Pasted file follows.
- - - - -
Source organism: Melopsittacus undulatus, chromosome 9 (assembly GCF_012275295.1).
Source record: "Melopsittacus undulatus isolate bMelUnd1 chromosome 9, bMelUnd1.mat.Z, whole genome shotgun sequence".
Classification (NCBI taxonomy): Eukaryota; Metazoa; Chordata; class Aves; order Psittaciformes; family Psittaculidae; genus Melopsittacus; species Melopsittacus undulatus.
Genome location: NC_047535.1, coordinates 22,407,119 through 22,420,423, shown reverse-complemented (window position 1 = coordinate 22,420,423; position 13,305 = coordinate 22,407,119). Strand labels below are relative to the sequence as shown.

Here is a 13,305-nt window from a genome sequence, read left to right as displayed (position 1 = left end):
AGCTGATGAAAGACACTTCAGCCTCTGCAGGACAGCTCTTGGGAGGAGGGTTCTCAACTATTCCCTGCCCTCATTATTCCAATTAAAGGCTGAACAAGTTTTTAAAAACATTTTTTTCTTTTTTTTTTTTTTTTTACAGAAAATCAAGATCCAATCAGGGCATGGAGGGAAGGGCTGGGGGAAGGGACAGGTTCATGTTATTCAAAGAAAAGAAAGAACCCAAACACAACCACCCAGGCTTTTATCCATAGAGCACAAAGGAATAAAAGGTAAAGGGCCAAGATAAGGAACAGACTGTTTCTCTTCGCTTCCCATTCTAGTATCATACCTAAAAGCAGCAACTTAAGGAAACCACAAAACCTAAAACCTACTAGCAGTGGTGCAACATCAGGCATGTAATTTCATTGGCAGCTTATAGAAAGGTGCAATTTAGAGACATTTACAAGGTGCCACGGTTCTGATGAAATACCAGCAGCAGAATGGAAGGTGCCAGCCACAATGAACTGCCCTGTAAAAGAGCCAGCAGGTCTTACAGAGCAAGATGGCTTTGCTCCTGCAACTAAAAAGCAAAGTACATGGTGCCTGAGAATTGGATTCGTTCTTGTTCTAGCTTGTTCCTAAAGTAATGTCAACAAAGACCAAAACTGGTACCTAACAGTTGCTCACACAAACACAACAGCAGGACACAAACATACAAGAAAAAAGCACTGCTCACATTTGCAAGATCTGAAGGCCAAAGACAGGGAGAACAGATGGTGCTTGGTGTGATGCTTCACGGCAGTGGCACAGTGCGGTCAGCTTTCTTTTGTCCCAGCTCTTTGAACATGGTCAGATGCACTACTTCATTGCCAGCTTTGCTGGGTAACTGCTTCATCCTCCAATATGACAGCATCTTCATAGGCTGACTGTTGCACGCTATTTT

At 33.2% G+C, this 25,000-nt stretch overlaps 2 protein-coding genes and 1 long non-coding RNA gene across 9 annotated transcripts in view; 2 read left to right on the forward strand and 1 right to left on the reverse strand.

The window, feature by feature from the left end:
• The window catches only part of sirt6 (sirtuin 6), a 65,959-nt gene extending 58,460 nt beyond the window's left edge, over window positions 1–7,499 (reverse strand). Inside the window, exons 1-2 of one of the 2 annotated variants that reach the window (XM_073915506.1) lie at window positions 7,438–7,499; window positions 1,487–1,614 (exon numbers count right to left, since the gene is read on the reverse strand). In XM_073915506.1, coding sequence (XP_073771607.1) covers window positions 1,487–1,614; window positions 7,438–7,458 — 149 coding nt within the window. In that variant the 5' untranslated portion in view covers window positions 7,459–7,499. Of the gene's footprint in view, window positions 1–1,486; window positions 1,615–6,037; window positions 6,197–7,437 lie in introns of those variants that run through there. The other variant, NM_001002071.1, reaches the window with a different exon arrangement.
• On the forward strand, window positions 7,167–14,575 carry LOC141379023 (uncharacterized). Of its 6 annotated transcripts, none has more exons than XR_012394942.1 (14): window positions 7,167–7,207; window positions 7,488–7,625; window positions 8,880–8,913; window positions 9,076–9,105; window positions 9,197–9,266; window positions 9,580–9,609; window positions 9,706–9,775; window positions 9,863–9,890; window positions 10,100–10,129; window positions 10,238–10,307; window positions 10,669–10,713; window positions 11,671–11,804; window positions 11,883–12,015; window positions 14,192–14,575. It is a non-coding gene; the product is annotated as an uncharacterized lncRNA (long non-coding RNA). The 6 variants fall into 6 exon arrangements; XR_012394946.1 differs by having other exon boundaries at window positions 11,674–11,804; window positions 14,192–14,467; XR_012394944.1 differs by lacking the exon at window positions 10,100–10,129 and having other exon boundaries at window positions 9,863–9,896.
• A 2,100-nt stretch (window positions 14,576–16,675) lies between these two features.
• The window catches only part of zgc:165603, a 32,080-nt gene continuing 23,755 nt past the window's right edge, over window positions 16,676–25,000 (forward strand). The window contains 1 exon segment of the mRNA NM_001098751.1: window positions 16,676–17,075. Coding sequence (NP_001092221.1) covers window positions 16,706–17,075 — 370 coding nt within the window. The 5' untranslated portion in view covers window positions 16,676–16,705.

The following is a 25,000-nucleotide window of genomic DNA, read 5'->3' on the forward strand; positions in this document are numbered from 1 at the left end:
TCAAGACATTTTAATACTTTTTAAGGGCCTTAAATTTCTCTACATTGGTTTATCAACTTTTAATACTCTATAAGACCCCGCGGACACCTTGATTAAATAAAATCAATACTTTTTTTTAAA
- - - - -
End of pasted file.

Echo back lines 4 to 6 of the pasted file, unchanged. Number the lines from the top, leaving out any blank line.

Genome location: NC_047535.1, coordinates 22,407,119 through 22,420,423, shown reverse-complemented (window position 1 = coordinate 22,420,423; position 13,305 = coordinate 22,407,119). Strand labels below are relative to the sequence as shown.

Here is a 13,305-nt window from a genome sequence, read left to right as displayed (position 1 = left end):
AGCTGATGAAAGACACTTCAGCCTCTGCAGGACAGCTCTTGGGAGGAGGGTTCTCAACTATTCCCTGCCCTCATTATTCCAATTAAAGGCTGAACAAGTTTTTAAAAACATTTTTTTCTTTTTTTTTTTTTTTTTACAGAAAATCAAGATCCAATCAGGGCATGGAGGGAAGGGCTGGGGGAAGGGACAGGTTCATGTTATTCAAAGAAAAGAAAGAACCCAAACACAACCACCCAGGCTTTTATCCATAGAGCACAAAGGAATAAAAGGTAAAGGGCCAAGATAAGGAACAGACTGTTTCTCTTCGCTTCCCATTCTAGTATCATACCTAAAAGCAGCAACTTAAGGAAACCACAAAACCTAAAACCTACTAGCAGTGGTGCAACATCAGGCATGTAATTTCATTGGCAGCTTATAGAAAGGTGCAATTTAGAGACATTTACAAGGTGCCACGGTTCTGATGAAATACCAGCAGCAGAATGGAAGGTGCCAGCCACAATGAACTGCCCTGTAAAAGAGCCAGCAGGTCTTACAGAGCAAGATGGCTTTGCTCCTGCAACTAAAAAGCAAAGTACATGGTGCCTGAGAATTGGATTCGTTCTTGTTCTAGCTTGTTCCTAAAGTAATGTCAACAAAGACCAAAACTGGTACCTAACAGTTGCTCACACAAACACAACAGCAGGACACAAACATACAAGAAAAAAGCACTGCTCACATTTGCAAGATCTGAAGGCCAAAGACAGGGAGAACAGATGGTGCTTGGTGTGATGCTTCACGGCAGTGGCACAGTGCGGTCAGCTTTCTTTTGTCCCAGCTCTTTGAACATGGTCAGATGCACTACTTCATTGCCAGCTTTGCTGGGTAACTGCTTCATCCTCCAATATGACAGCATCTTCATAGGCTGACTGTTGCACGCTATTTT